Tech Nation’s focus on scale-ups

It focused on accelerating scale-up growth as these create 90% of UK tech jobs and drive investment and productivity improvements. In a statement on its closing, Tech Nation said the market for start-up support has matured but there is still no single organisation focused on tech scale-ups. “We are proud that the scale-ups Tech Nation supported over the decade have disproportionately thrived,” a spokesperson exclaimed.

“While 80% of start-ups fail within their first 2-5 years, more than 95% of start-ups on Tech Nation’s accelerator programs have gone on to scale,” it wrote in a statement. “More than a third of all tech unicorns and decacorns created in the UK have graduated from a Tech Nation program, collectively raising over £28bn so far in venture capital and capital markets.” Its alumni include Monzo, Revolut, Depop, Just Eat, Ocado, Skyscanner and Deliveroo.

Gerard Grech, Founding CEO, Tech Nation said in a statement that “many of Britain’s most successful tech companies, from Monzo to Deliveroo, and from Skyscanner to Darktrace, have passed through one or more of Tech Nation’s growth programs”. Adding: “We have helped champion and support innovators in everything from AI to FinTech to Climate tech and more. In doing so, we have helped spread digital growth and jobs nation-wide. For every pound invested in Tech Nation, we have returned £15.”

News that it would be losing its government funding was first reported last year, leading to 415 tech industry figures signing an open letter calling for the decision to be reconsidered. Support for growing tech businesses “should be grounded in the start-up ecosystem and local ecosystems across the country – not looking to ride on its coattails,” the letter said, describing the decision to hand the funding to Barclays as “alarming”.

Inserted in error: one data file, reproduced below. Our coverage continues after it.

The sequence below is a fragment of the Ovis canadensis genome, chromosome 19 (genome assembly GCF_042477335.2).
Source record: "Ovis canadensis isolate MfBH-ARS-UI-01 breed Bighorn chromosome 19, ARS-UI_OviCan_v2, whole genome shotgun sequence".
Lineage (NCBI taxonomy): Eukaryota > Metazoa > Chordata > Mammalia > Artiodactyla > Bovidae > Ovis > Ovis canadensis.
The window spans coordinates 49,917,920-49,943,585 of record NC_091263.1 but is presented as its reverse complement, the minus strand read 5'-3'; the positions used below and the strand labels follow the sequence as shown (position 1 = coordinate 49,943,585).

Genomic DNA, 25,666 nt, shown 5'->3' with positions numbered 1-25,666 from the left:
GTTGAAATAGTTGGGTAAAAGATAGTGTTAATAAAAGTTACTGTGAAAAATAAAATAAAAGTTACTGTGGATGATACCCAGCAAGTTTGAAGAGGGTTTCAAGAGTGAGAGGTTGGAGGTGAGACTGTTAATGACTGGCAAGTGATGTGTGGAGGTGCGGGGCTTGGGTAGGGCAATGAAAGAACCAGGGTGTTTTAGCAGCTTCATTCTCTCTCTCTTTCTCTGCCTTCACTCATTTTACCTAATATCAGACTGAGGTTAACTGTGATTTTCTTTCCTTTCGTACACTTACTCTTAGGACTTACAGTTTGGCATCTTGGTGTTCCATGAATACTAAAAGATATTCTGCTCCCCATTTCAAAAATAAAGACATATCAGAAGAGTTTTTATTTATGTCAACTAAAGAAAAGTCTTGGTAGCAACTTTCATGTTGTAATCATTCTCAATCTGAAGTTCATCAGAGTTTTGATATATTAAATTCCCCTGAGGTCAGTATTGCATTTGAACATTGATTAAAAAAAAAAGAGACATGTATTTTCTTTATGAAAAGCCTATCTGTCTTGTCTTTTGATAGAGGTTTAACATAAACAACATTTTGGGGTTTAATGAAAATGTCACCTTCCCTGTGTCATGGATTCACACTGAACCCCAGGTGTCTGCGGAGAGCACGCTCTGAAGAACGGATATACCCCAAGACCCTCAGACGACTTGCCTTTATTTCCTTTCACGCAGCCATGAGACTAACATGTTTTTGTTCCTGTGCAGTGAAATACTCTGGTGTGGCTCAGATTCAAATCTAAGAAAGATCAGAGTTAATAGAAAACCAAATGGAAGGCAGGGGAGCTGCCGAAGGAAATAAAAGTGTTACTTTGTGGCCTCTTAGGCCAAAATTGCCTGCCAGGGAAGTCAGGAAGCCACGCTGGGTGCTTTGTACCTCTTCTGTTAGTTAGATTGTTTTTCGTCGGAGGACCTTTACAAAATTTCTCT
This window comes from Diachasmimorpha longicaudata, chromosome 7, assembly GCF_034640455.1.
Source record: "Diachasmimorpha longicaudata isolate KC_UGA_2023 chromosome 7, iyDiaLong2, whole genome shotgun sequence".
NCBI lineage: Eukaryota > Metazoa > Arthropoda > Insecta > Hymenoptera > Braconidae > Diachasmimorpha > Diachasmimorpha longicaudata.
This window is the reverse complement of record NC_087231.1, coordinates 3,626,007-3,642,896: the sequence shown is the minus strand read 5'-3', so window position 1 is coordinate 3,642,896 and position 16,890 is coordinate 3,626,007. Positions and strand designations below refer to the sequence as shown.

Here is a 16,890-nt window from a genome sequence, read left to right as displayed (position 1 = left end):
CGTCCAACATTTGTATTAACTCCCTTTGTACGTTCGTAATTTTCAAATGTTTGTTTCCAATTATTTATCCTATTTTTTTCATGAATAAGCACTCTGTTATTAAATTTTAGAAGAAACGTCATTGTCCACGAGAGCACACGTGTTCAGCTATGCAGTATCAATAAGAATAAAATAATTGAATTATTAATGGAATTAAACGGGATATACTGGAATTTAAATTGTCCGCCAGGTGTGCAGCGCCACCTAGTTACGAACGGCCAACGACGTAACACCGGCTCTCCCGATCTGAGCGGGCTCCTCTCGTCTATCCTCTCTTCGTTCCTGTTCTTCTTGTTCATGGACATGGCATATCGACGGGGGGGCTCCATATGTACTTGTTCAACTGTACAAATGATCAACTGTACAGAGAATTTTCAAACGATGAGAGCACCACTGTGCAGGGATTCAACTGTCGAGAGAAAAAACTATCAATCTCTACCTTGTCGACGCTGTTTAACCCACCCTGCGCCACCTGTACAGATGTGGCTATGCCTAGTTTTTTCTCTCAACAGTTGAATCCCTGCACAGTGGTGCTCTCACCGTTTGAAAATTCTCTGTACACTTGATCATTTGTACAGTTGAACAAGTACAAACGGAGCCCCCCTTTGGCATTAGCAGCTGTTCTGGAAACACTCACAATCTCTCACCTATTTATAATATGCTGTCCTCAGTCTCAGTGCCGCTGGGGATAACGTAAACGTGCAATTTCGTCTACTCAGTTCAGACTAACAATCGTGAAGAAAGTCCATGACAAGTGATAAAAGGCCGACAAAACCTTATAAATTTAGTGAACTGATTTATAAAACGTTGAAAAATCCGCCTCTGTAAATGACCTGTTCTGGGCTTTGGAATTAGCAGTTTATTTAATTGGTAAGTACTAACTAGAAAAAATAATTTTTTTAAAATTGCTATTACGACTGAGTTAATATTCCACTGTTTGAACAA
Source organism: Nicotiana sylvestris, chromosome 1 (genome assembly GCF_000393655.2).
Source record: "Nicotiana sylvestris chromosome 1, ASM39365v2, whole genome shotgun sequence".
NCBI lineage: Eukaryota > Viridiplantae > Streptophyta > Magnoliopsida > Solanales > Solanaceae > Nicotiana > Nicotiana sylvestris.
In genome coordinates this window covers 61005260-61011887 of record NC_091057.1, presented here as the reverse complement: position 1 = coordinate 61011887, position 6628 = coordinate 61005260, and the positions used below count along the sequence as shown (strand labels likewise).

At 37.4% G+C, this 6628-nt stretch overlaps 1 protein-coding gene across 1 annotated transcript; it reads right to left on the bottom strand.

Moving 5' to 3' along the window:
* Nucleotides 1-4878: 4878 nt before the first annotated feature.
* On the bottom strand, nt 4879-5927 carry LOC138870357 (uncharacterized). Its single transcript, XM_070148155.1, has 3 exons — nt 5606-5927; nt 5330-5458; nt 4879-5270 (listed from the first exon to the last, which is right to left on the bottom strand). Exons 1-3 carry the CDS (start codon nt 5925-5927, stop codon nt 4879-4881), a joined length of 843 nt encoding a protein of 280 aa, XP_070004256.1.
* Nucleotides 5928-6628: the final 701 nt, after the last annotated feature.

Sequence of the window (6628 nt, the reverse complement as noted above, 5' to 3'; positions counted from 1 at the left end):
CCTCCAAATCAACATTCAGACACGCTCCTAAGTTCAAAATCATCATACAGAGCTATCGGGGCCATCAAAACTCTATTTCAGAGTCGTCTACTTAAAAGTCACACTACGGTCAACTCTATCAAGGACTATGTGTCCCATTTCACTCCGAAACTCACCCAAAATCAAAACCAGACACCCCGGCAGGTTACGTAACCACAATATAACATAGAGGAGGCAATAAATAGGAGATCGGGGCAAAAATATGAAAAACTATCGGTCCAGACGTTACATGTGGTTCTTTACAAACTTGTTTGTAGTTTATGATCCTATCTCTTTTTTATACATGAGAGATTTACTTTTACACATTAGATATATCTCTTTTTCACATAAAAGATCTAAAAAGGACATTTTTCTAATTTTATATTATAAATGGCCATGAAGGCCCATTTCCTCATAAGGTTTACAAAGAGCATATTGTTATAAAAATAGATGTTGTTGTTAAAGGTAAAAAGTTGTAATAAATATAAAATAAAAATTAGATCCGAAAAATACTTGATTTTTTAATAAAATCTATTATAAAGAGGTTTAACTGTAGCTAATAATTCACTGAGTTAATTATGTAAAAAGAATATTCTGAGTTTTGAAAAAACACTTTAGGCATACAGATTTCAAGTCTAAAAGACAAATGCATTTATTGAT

Eagle Labs takes over business support programmes

It was confirmed last week that Eagle Labs network would take on the role of supporting entrepreneurs from April. It will now receive the £12m Digital Growth Grant previously used by Tech Nation and provide services to support the same types of groups. This is something Eagle Labs was already doing through its own growth programs via its branches.

Tech Nation has started a redundancy process for permanent employees, and for those involved in the DCMS-funded work they are in discussions with Barclay’s Bank over the potential transfer of employees.

The agency has warned that to become a global superpower in science and technology, and the “most innovative country in the world”, as declared by Prime Minister Rishi Sunak in recent speeches “it is vital that government rhetoric is now paired with policies and support mechanisms to match”.

Stephen Kelly, chair of Tech Nation said: “Having been at the controls in the cockpit growing start-ups and scale-ups to multi-billion dollar, global market leaders from both Silicon Valley and the UK, I have personally witnessed the power of Tech Nation’s impact and community in shaping this golden decade for UK Tech. Tech Nation has become the masterclass and finishing school for UK scale-up founders to build future global market leaders and is the envy of governments around the world”.

Tech Nation will cease operations on 31 March 2023, with Barclays Eagle Labs taking over the DCMS-contracted work from 1 April.

Read More: Jeremy Hunt wants the UK to become the next Silicon Valley. His government’s policies aren’t helping